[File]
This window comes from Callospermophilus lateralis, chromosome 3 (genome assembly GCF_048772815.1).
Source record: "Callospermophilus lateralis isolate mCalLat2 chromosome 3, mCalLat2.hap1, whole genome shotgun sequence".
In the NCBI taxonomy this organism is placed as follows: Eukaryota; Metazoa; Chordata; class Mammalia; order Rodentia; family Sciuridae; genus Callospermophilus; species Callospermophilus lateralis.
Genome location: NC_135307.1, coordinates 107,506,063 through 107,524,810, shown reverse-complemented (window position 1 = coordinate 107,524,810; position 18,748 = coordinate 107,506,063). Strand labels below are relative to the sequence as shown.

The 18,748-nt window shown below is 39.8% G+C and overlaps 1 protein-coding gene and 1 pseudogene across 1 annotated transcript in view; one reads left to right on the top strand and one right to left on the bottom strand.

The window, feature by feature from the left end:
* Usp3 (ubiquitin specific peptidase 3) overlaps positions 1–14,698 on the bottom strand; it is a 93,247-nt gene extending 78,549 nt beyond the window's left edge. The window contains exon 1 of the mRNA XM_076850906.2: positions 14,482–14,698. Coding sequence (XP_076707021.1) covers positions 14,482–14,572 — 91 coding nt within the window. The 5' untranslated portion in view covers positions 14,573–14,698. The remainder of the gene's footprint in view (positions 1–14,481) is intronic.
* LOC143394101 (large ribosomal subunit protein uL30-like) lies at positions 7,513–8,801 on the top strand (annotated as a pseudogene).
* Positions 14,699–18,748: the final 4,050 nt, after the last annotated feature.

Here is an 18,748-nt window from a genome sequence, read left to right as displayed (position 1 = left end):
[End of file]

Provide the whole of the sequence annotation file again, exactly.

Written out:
This window comes from Callospermophilus lateralis, chromosome 3 (genome assembly GCF_048772815.1).
Source record: "Callospermophilus lateralis isolate mCalLat2 chromosome 3, mCalLat2.hap1, whole genome shotgun sequence".
In the NCBI taxonomy this organism is placed as follows: Eukaryota; Metazoa; Chordata; class Mammalia; order Rodentia; family Sciuridae; genus Callospermophilus; species Callospermophilus lateralis.
Genome location: NC_135307.1, coordinates 107,506,063 through 107,524,810, shown reverse-complemented (window position 1 = coordinate 107,524,810; position 18,748 = coordinate 107,506,063). Strand labels below are relative to the sequence as shown.

The 18,748-nt window shown below is 39.8% G+C and overlaps 1 protein-coding gene and 1 pseudogene across 1 annotated transcript in view; one reads left to right on the top strand and one right to left on the bottom strand.

The window, feature by feature from the left end:
* Usp3 (ubiquitin specific peptidase 3) overlaps positions 1–14,698 on the bottom strand; it is a 93,247-nt gene extending 78,549 nt beyond the window's left edge. The window contains exon 1 of the mRNA XM_076850906.2: positions 14,482–14,698. Coding sequence (XP_076707021.1) covers positions 14,482–14,572 — 91 coding nt within the window. The 5' untranslated portion in view covers positions 14,573–14,698. The remainder of the gene's footprint in view (positions 1–14,481) is intronic.
* LOC143394101 (large ribosomal subunit protein uL30-like) lies at positions 7,513–8,801 on the top strand (annotated as a pseudogene).
* Positions 14,699–18,748: the final 4,050 nt, after the last annotated feature.

Here is an 18,748-nt window from a genome sequence, read left to right as displayed (position 1 = left end):